Legal Support

General information about organising a public demonstration

If you haven’t organised any kind of demonstration or protest before – it’s best to team up with people who have – there’s a good chance of finding a group or organisation that cares about the issue you want to take action on, and has some experience to share. For requesting support from SCALP see our requesting support page. For information on setting up legal support see our Guide to Legal Support & Collective Care.

What support does SCALP offer?

When we get a request for legal support for an action or protest, we will put a call out to our pool of trained volunteers for Legal Observers and Back Office volunteers. There is more specific information about these and other terms below. As we run on volunteer capacity, we can’t always ensure we will be able to meet every request, especially at short notice. We are aware that for some protests, a semi-public call out will not be appropriate – we’re happy to discuss alternative options such as withholding specific times and locations.

Usually we will make and send you a bust card with the numbers of our Back Office and a notified, trusted solicitor (unless you have your own) to circulate to attendees.

Legal Observers will turn up on the day in orange bibs with “legal observer” written on them and notebooks. They won’t participate in the protest and will primarily observe police behaviour. If there are arrests, Back Office will track where arrestees are being taken. Usually we will ask organisers to provide volunteers for arrestee support and Back Office will work with you on this.

Legal Observers

If there is any possibility of police involvement in your event, it’s worth considering having legal observers attend. A legal observer (LO) monitors police behaviour to help curb police abuse, record arrests and support activists – you can find out more about LOs in our Guide to Activism, Scottish Law and the Police.

If you have LOs in your group already, it’s worth asking them where and when they were trained, check you are happy with this information before proceeding. Legal Observers should not be organisers of the protest, they should remain independent in the run up and on the day. You can also ask SCALP to put out a call out for LOs. See more about requesting SCALP support above.

Back Office

If you will be having legal observers at a protest, you must have some sort of back office set up during the time the protest is happening and possibly continuing if there are arrests or extending need. A back office is essentially a people who are available to answer a phone and log information. The scale of back office depends on the size of protest and expected risk of police involvement and arrest. The Back Office:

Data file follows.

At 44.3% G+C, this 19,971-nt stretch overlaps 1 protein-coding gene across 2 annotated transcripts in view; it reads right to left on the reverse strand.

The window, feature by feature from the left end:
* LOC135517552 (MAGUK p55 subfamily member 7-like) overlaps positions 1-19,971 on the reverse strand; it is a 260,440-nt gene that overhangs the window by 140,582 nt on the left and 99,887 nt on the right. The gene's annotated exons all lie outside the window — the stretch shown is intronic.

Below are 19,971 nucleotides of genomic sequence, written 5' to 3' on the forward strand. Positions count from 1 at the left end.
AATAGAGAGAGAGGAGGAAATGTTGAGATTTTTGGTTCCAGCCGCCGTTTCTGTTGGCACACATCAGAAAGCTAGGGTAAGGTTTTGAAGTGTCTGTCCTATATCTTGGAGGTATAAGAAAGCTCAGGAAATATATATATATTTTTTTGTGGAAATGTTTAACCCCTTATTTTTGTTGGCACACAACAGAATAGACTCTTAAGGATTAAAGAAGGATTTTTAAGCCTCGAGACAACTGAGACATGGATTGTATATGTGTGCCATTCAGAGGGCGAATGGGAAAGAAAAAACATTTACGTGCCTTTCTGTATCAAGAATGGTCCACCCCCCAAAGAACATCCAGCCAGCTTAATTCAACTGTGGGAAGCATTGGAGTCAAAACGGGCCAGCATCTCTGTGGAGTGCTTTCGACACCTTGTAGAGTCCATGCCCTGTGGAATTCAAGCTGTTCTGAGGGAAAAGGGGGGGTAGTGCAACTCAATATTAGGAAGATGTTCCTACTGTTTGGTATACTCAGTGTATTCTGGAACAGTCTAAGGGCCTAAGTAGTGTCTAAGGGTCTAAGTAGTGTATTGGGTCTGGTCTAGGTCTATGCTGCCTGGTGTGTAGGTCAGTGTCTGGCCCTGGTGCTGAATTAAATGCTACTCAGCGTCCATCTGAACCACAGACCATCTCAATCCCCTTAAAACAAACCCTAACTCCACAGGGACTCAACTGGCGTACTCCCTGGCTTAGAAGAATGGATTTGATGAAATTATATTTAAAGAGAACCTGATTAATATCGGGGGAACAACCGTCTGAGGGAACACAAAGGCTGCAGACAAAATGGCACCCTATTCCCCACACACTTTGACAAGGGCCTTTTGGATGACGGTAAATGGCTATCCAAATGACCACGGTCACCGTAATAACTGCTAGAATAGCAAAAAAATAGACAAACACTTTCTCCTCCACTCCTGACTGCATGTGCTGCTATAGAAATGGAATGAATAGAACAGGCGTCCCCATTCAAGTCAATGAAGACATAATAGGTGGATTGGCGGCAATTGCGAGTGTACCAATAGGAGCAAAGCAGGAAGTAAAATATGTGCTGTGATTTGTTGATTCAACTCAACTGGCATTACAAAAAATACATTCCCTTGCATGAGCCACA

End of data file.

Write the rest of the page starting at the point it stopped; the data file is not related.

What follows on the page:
• Keep track of any arrests
  • Note which police station arrestees are taken to
  • Arrange for those people to be met at the police stations on release
  • Arrange support for court if necessary

Arrestee Support

If there is a risk of arrest, it is helpful to have a number of people organised in advance to meet people at police stations upon release, with transport to somewhere safe, a friendly face and some emotional support where necessary. This will be coordinated by a back office and arrestee support coordination group, depending on the size of the protest this can be done by the same people.

Liaising with the police 

In general we recommend not engaging with the police. Some groups may choose to have a Police Liaison role for strategic or practical reasons. Such a person may use their role to draw police away from conversation with other activists to combat police intelligence gathering, others may use this role to attempt to negotiate with police. SCALP does not provide Police Liaison and our Legal Observers will not pass on information or negotiate with the Police.

Bust cards

A bust card is a small printed resource with some brief key messages like ‘no comment’, and phone numbers for the Legal Back Office team and  a recommended solicitor. Legal support teams distribute bust cards in print form or digitally, before an event so that people have them to hand in case of arrest. We usually send these to you to be printed out if we are providing legal support, if you are organising your own legal support then it’s worth making them. You can find out more about these in our Guide to Activism, Scottish Law and the Police.


Check if you will be breaking any laws. You can check this by looking at SCALP resources, reading any relevant byelaws and reaching out to SCALP with specific questions if you need to. Remember, there are specific bylaws for local authority areas, locations and types of protest.

Sharing information

Sharing legal information and risks of attending with those attending is part of a well organised event. Make sure this information includes anything that might affect people differently depending on their identity and experience so that attendees can make an informed decision about their involvement. More specific guidance for Guide to Scottish Policing and Immigration Enforcement for Racialised Communities, Guide for Disabled Activists Guide for Internationals and general guidance in our Guide to Activism, Scottish Law and the Police.